Sep 2008

Le Toit Gourmand – Ho Chi Minh City

One of the greatest and most memorable meals that I ate in Saigon was at a little-known French restaurant named Le Toit Gourmand. The restaurant, which is housed in an expansive villa in Tan Binh District, is owned by a Frenchman named Giles (above) and his Vietnamese wife. Although Le Toit is a bit of a trek from the center of town, those willing to make the trip out yonder are handsomely and deliciously rewarded by Giles.

A few days before farewelling Saigon, The Astronomer and I headed to Le Toit for one final feast with our two bestest friends, Hawk and Nina. We arrived at 8 pm and were seated at a table for four poolside. It was an uncharacteristically cool night thanks to a late evening shower that doused us on our ride here.

At Le Toit, Giles does all of the cooking and waiting, while his minions serve the guests. Throughout the meal, Giles left his post in the kitchen to chat, mostly in French, with his adoring diners. Both Nina and Hawk have impressive command of the the French language and were able to speak to Giles with ease. The Astronomer and I couldn’t partake in the conversation because we didn’t speak a lick of French and English was passed over like a stale bagel. This was perhaps the first and only occasion where I have regretted taking Spanish in high school.

1 - scrambled eggs with black truffles

Meals at Le Toit are not hasty affairs. Each course is brought out at a liesurely pace, while conversation and wine flow like the Saigon River during the rainy season. Or like free-style rappers—your choice.

Our first appetizer of the evening came highly recommended by Giles—scrambled eggs with black truffles. We have no idea where Giles obtained his truffles, but dang, these eggs were silky, fluffy, buttery and unbelievably truffle-y. The woodsy essense of the tubers (Thanks, Jon!) permeated every morsel. Even though The Astronomer usually doesn’t like eggs or forest tubers, Giles’ pitch was so convincing that he decided to give it a go. I like how The Astronomer constantly re-tries food that he dislikes to test if his tastes have changed. Unfortunately for him (but quite fortunate for me), his tastes hadn’t changed so he passed his portion on to me. Woot.  Two is better than one when it comes to truffles!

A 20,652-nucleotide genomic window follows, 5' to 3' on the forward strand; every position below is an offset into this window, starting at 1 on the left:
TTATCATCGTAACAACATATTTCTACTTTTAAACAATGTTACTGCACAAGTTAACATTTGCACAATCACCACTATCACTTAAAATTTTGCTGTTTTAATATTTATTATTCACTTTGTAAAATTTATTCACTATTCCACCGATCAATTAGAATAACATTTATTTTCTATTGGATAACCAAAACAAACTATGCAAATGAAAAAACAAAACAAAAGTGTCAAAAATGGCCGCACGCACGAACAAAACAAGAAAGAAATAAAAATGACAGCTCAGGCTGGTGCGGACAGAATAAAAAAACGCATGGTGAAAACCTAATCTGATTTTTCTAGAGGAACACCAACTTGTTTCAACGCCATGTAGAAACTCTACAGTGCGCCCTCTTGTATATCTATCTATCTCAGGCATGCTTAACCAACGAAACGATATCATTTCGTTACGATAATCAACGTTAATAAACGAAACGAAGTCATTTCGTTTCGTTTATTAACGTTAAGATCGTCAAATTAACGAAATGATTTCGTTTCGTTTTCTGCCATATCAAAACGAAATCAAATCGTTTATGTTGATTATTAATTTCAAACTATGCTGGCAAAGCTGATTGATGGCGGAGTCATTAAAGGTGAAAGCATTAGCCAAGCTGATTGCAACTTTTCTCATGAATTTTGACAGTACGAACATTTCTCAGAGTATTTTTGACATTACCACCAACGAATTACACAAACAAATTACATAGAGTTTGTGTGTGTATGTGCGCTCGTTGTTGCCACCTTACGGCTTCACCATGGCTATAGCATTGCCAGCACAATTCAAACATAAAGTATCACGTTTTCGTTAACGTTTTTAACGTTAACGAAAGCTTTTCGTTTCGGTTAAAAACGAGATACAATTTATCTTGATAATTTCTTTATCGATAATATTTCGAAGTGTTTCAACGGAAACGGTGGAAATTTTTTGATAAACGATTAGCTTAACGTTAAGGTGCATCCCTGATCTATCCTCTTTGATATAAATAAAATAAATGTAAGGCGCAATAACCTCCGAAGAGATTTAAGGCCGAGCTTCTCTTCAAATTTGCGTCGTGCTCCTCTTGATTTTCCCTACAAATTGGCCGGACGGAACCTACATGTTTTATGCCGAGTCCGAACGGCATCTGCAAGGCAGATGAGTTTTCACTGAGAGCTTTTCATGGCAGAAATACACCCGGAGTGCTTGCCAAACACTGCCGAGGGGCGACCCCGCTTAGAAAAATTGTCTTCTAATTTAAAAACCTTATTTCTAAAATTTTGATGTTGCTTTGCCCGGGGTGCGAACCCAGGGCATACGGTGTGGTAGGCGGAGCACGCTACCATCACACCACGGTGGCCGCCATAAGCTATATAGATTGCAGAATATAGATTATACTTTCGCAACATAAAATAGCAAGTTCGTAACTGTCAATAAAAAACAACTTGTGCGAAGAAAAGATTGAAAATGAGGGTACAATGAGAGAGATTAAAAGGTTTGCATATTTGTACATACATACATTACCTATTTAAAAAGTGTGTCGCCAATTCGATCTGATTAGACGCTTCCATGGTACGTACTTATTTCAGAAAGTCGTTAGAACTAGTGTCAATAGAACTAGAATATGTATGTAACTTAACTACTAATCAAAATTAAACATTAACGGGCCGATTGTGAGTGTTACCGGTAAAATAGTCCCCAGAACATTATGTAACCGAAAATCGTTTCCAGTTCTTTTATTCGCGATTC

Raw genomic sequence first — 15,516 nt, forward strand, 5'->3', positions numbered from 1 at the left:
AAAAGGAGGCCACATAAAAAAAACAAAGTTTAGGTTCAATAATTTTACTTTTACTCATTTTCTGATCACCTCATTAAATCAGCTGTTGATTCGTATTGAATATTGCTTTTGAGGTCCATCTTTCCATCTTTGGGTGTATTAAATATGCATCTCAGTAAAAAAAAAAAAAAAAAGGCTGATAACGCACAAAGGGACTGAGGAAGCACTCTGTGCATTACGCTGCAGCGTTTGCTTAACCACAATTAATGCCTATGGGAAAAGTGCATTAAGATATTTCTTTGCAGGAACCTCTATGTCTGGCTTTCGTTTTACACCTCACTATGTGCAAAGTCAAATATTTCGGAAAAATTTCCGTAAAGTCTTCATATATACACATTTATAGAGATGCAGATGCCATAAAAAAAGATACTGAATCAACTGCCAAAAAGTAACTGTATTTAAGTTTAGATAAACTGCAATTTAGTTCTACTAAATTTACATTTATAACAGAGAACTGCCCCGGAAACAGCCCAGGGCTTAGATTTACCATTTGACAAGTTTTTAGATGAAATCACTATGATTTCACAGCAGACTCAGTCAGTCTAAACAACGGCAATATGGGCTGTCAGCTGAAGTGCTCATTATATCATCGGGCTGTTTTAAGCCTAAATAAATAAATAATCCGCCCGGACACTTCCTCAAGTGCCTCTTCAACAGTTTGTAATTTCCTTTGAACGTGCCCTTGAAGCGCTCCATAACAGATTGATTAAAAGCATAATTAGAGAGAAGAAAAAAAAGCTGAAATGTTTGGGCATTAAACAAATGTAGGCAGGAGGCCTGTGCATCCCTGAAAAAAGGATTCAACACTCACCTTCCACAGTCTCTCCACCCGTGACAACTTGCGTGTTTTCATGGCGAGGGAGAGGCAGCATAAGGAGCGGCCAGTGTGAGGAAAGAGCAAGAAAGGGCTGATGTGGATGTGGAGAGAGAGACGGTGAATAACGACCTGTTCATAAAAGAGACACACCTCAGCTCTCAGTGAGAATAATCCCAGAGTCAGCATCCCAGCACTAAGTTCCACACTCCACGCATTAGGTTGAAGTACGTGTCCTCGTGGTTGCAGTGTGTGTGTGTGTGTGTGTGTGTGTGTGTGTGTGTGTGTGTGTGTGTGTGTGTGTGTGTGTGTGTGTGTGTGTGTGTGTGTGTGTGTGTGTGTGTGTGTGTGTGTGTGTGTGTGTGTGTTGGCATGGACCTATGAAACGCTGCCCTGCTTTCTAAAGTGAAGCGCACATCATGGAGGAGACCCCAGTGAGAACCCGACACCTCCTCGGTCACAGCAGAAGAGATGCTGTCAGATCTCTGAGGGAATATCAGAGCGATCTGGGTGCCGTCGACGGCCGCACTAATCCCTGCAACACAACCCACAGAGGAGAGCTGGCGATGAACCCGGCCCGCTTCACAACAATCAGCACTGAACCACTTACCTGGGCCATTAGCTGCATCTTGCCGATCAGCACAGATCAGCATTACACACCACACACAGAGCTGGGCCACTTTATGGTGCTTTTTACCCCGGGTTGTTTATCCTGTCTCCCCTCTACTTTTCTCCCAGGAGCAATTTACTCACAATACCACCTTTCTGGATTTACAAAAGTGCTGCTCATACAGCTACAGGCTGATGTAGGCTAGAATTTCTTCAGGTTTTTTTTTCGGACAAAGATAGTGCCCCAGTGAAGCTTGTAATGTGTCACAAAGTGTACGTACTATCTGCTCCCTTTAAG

As part of our prix fixe meal, we each picked three additional appetizers from the menu. My second course was a plate of house-cured smoked salmon with mangoes. The flavors were so fresh and so clean, clean—a squeeze of fresh lime juice lightened up the already refreshing dish.


My third course was a single delicate ravioli stuffed with succulent shredded beef. While I could have easily downed it in two bites, I stretched it out to five bites in order to savor it fully.


My final appetizer was a cooling ceviche with tender pieces of white fish, zuchinni and fresh basil. The addition of lime juice made this course taste too similar to the smoked salmon.


We each ordered unique combinations of appetizers to suit our individual tastes. Although there was a bit of overlap, we ended up sampling a good portion of the available options between the four of us. Hawkins, Nina and The Astronomer each chose the foie gras stuffed spring roll (another highly-praised dish by Giles) for one of their appetizers. The spring roll was placed atop a mound of apple compote with a drizzle of balsamic vinegar along the plate’s perimeter. The Astronomer shared a bite with me. I found the combination of deep-fried oiliness with melty foie too fatty and overwhelming.

Another one of The Astronomer’s appetizers was lump crab meat with tomatoes, olive oil, balsamic vinegar, zucchini and cilantro. The crab meat and vegetables were very fresh, but it seems that Giles is a one trick pony when it comes to raw appetizers.